Redressing an Imbalance

This scholarly and imaginative study of the Upanishads makes a significant point: It argues that the Upanishadic texts have been traditionally viewed as consisting of two distinct and separable parts—“metaphysics” and “story”. This has resulted in “abstraction” and over-valuation of the metaphysical message and, more importantly, neglect and consequent “under-reading” of the stories.

It’s one of those unsettling questions endlessly asked: what makes immigrants stay on in their land of adoption (generally western) if they end up unhappy, can’t strike roots, feel alien, homesick or abused; if the culture shock is hard, if memories of the motherland wring the soul, if the sunshine and yellow mustard fields of Punjab that put a song in your heart are so swiftly removed by England’s grey skies and fickle rain? If, as writer Gurnam Gill says in his short story ‘Trees in Kew Gardens’: “We are all trees of Kew Gardens.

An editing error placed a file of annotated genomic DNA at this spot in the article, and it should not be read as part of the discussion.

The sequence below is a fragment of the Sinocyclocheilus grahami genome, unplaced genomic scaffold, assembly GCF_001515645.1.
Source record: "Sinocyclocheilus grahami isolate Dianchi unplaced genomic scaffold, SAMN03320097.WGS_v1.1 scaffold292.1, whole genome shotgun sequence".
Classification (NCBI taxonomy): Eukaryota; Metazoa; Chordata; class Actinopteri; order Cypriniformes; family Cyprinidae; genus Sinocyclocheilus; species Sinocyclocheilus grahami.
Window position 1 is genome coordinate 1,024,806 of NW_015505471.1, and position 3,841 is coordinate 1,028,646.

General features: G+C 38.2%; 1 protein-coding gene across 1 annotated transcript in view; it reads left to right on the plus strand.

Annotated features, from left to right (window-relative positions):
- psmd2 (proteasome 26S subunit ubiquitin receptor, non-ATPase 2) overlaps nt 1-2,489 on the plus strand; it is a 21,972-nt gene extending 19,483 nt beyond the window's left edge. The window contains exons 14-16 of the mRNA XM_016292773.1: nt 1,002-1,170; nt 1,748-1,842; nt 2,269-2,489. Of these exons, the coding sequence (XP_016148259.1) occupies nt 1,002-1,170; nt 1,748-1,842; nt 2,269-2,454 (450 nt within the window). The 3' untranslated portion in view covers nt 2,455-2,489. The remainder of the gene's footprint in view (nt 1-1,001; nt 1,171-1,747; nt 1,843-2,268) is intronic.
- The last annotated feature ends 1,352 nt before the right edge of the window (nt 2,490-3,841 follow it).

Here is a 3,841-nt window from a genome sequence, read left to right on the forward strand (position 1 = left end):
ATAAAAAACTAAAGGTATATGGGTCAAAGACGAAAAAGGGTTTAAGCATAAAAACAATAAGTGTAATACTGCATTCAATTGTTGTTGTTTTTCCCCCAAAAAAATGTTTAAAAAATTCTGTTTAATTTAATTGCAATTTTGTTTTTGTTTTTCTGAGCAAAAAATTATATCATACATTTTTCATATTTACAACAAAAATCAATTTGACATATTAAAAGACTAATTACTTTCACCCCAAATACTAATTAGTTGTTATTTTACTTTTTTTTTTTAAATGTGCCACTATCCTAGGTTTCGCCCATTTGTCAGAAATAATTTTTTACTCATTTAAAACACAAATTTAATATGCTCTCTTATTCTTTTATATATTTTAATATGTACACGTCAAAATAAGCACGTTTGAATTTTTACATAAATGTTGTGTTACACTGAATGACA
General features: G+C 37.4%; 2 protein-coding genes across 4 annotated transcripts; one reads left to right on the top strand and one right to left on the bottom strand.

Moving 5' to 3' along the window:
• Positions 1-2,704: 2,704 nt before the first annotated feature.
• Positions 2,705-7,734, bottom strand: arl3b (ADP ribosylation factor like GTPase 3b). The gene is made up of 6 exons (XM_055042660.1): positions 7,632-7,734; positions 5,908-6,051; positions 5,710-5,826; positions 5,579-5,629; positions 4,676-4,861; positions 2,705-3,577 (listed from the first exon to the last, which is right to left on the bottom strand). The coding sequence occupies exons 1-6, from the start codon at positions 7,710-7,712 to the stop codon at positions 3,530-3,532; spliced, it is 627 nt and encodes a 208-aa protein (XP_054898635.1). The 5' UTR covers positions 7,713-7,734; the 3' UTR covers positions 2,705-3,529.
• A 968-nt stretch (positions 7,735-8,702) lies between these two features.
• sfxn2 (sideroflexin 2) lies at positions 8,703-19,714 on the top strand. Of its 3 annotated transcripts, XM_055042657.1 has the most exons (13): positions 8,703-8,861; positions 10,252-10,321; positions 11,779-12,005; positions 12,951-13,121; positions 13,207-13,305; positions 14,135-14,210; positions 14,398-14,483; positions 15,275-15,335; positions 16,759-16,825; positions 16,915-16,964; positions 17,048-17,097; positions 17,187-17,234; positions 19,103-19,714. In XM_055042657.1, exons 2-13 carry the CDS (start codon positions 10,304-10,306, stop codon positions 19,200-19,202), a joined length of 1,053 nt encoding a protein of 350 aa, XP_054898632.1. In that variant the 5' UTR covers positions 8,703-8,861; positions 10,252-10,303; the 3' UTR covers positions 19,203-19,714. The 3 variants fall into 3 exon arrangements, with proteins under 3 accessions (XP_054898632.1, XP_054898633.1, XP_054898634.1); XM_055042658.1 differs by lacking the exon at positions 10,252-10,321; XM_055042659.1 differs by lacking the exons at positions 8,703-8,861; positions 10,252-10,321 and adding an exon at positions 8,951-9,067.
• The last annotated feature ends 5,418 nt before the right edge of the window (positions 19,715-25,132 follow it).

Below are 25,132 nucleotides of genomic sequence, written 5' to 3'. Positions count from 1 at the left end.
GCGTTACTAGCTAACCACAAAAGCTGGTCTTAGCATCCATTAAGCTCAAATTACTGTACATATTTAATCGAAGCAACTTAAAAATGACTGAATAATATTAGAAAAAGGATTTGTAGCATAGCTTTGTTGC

Dalit Writing in English Translation

Translating Caste is a significant addition to the literature of caste now available in English. The first English-language anthologies of dalit literature, such as Barbara Joshi’s Untouchable! Voices of dalit Literature (1986), Arjun Dangle’s Poisoned Bread (1992), and the Anthology of Dalit Literature by Mulk Raj Anand and Eleanor Zelliot (1992) have served very well as windows on Dalit writing, especially the radical literature of protest that appeared in Marathi and other languages from the 1960s.

Mr. Burton is not Impressed

Benjamin Disraeli could well have had Sir Richard Francis Burton in mind when he remarked in his novel Tancred that the East is a career. Following his expulsion from Oxford for unruly behaviour, the young Burton headed East under the auspices of the East India Company, to become at various points of time an explorer, diplomat, soldier, translator, poet, writer, linguist, Sufi mystic and a most remarkable Victorian.